Development of a Mine Area
Development of a Mine Area
the division of a mine area by means of excavations into zones appropriate to mining and geological conditions and the technology chosen to work the deposit. In the USSR, the major methods used to divide a mine area into working zones are the level, panel, block, and combined development methods.
In the level method, the mine area is divided into levels according to the dip of the seam or stratum by haulage and ventilation drifts; these drifts begin at the major opening excavation. Depending on the mining and geological conditions and the extraction technology, the height of the level usually varies from 50 to 300 m. When necessary, a level is divided vertically into two, three, or four sublevels.
In the panel method, the mine area is divided into two segments on the level of the pit bottom by excavations of the main haulage horizon. These two segments, the raise and sink areas, are then divided by width into panel segments. Within each panel, a ramp or incline is passed in the central section (bidirectional panels) or at the panel edges (unidirectional panels). The panels are up to 3 km long. A panel is divided by drifts into floors or excavation columns that are from 50 to 200 m wide. The panel method of development is used to work gently sloping and horizontal beds of varying thickness and is very efficient for extensive mine areas.
The block method of developing mine areas is used if mines have high productive capacity or if the mine area is more than 6 km long and methane content exceeds 10 m3 per ton of daily output.
A combined method of development may be used within a single mine area.
In the horizontal development of mine areas, all excavations to develop the stratum are made on the level of the transport or ventilation horizon. Inclined drifts are cut to prepare columns no less than 800 m long so that the columns may be removed either upwards or downwards. When unstable wall rock makes the development drifts in the stratum difficult to support, the major haulage and ventilation drifts are placed in more stable rock. This is also done to create isolated excavation areas in strata with spontaneously combustible coal. Working a series of strata involves independent development of each stratum or the use of group development. In group development of two or more strata, the major haulage and ventilation drifts are placed and supported in an idle stratum or one that is being worked and also in wall rock; the drifts are joined to stratum excavations by intermediate crosscuts or connectors. Group development allows large-diameter passageways and secondary excavations to be shorter, facilitates the operation of underground transport, and reduces mineral loss in the blocks of untouched ore.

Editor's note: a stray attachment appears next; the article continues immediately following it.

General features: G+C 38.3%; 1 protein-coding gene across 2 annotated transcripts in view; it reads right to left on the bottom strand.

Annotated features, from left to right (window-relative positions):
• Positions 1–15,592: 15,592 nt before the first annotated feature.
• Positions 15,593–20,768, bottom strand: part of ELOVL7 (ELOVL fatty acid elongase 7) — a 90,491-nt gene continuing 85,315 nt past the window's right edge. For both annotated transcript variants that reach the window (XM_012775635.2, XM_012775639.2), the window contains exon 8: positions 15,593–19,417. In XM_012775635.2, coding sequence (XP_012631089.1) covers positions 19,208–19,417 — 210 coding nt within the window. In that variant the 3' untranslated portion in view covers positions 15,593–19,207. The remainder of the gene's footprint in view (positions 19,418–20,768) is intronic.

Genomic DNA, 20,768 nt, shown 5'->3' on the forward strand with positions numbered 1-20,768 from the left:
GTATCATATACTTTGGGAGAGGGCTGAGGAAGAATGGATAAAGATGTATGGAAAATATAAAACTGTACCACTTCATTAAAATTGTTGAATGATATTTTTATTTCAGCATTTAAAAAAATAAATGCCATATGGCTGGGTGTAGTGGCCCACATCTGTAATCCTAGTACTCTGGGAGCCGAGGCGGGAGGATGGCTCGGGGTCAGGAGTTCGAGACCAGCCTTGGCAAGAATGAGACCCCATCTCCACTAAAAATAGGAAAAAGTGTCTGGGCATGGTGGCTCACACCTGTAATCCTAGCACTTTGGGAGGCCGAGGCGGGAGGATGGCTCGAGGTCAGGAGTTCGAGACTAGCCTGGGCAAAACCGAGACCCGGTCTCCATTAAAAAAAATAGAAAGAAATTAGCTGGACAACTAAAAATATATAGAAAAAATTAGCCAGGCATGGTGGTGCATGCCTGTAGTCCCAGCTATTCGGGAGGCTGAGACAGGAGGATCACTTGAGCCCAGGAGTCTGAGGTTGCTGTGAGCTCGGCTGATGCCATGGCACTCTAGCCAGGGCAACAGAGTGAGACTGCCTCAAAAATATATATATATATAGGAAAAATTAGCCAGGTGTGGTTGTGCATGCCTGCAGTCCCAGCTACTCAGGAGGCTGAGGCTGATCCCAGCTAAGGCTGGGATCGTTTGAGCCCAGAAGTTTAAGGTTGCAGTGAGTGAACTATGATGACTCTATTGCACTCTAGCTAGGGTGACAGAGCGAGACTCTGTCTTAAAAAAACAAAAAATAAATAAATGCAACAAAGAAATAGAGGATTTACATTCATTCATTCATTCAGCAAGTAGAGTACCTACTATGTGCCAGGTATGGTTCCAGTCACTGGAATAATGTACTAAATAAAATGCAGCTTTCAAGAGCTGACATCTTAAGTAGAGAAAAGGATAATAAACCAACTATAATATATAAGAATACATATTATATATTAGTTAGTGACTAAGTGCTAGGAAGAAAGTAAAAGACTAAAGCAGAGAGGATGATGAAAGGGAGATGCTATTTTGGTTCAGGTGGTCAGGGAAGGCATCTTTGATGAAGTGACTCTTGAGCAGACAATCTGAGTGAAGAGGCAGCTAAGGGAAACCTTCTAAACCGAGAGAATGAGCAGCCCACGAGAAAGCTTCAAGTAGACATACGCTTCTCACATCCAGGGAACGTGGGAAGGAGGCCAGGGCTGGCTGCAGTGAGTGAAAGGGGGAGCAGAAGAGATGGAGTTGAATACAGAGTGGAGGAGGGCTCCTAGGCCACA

The method of development is determined by a comparison of the technological and economic aspects of possible variants. The comparison is based on mathematical economic models and takes into account the major geological, operational, and technological factors.
Development includes the stage of mining in which excavations are made in a bed of a useful mineral or in surrounding rock to permit subsequent cutting and working operations. Development creates lines for ventilation, electrical channels, personnel movement, and the transportation of loads between working faces and opening excavations.
REFERENCESNormy tekhnologicheskogo proektirovaniia gornodobyvaiushchikh predpriiatii chernoi metallurgii s podzemnym sposobom razrabotki. Leningrad, 1970.
Osnovyne tekhniko-ekonomicheskie napravleniia razvitiia ugol’noi promyshlennosti SSSR na 1971-1975 gg. Moscow, 1972.
Metody optimal’nogo proektirovaniia ugol’nykh shakht. Moscow, 1974.
E. V. PETRENKO